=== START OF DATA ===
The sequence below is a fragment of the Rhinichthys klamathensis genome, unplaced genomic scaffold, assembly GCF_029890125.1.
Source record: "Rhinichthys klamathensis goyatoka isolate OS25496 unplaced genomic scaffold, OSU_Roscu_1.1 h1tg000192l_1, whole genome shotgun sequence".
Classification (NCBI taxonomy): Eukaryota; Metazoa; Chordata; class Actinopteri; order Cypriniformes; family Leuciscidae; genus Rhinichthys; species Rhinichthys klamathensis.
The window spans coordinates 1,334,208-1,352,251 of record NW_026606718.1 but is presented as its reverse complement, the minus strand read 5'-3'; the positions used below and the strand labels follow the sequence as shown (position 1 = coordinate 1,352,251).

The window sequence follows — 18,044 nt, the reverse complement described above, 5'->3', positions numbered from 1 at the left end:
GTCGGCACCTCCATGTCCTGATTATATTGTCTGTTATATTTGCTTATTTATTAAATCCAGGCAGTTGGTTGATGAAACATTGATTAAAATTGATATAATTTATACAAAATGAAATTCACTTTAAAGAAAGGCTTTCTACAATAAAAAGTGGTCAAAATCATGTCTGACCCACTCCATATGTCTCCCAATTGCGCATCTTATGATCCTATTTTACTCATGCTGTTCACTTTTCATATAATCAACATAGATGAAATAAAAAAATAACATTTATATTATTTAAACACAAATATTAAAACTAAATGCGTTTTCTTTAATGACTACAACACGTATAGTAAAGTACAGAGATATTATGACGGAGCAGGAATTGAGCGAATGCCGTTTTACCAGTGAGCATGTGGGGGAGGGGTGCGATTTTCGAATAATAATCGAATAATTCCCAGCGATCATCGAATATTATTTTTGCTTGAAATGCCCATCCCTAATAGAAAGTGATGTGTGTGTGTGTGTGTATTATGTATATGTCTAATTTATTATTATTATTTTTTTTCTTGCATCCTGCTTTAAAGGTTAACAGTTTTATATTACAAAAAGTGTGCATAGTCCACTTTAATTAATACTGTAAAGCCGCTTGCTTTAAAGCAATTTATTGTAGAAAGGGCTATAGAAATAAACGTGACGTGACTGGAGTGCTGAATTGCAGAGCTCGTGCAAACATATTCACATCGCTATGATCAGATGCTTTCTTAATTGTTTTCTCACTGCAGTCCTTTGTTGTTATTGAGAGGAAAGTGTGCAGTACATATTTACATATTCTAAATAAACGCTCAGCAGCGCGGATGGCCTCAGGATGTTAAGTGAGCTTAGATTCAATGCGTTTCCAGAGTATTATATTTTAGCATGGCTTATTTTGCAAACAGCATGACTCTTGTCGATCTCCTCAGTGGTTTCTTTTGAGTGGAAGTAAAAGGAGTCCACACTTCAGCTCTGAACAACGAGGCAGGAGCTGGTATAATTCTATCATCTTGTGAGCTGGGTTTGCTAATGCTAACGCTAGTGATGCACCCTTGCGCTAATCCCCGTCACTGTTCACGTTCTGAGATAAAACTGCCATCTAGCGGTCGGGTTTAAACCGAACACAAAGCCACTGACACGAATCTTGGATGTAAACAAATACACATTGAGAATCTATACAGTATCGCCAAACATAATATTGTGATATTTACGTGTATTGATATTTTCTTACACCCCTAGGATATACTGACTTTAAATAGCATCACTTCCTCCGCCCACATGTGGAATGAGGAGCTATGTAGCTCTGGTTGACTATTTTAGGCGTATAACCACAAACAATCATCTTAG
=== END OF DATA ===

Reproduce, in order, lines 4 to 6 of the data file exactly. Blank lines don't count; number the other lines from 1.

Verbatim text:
The window spans coordinates 1,334,208-1,352,251 of record NW_026606718.1 but is presented as its reverse complement, the minus strand read 5'-3'; the positions used below and the strand labels follow the sequence as shown (position 1 = coordinate 1,352,251).

The window sequence follows — 18,044 nt, the reverse complement described above, 5'->3', positions numbered from 1 at the left end:
GTCGGCACCTCCATGTCCTGATTATATTGTCTGTTATATTTGCTTATTTATTAAATCCAGGCAGTTGGTTGATGAAACATTGATTAAAATTGATATAATTTATACAAAATGAAATTCACTTTAAAGAAAGGCTTTCTACAATAAAAAGTGGTCAAAATCATGTCTGACCCACTCCATATGTCTCCCAATTGCGCATCTTATGATCCTATTTTACTCATGCTGTTCACTTTTCATATAATCAACATAGATGAAATAAAAAAATAACATTTATATTATTTAAACACAAATATTAAAACTAAATGCGTTTTCTTTAATGACTACAACACGTATAGTAAAGTACAGAGATATTATGACGGAGCAGGAATTGAGCGAATGCCGTTTTACCAGTGAGCATGTGGGGGAGGGGTGCGATTTTCGAATAATAATCGAATAATTCCCAGCGATCATCGAATATTATTTTTGCTTGAAATGCCCATCCCTAATAGAAAGTGATGTGTGTGTGTGTGTGTATTATGTATATGTCTAATTTATTATTATTATTTTTTTTCTTGCATCCTGCTTTAAAGGTTAACAGTTTTATATTACAAAAAGTGTGCATAGTCCACTTTAATTAATACTGTAAAGCCGCTTGCTTTAAAGCAATTTATTGTAGAAAGGGCTATAGAAATAAACGTGACGTGACTGGAGTGCTGAATTGCAGAGCTCGTGCAAACATATTCACATCGCTATGATCAGATGCTTTCTTAATTGTTTTCTCACTGCAGTCCTTTGTTGTTATTGAGAGGAAAGTGTGCAGTACATATTTACATATTCTAAATAAACGCTCAGCAGCGCGGATGGCCTCAGGATGTTAAGTGAGCTTAGATTCAATGCGTTTCCAGAGTATTATATTTTAGCATGGCTTATTTTGCAAACAGCATGACTCTTGTCGATCTCCTCAGTGGTTTCTTTTGAGTGGAAGTAAAAGGAGTCCACACTTCAGCTCTGAACAACGAGGCAGGAGCTGGTATAATTCTATCATCTTGTGAGCTGGGTTTGCTAATGCTAACGCTAGTGATGCACCCTTGCGCTAATCCCCGTCACTGTTCACGTTCTGAGATAAAACTGCCATCTAGCGGTCGGGTTTAAACCGAACACAAAGCCACTGACACGAATCTTGGATGTAAACAAATACACATTGAGAATCTATACAGTATCGCCAAACATAATATTGTGATATTTACGTGTATTGATATTTTCTTACACCCCTAGGATATACTGACTTTAAATAGCATCACTTCCTCCGCCCACATGTGGAATGAGGAGCTATGTAGCTCTGGTTGACTATTTTAGGCGTATAACCACAAACAATCATCTTAG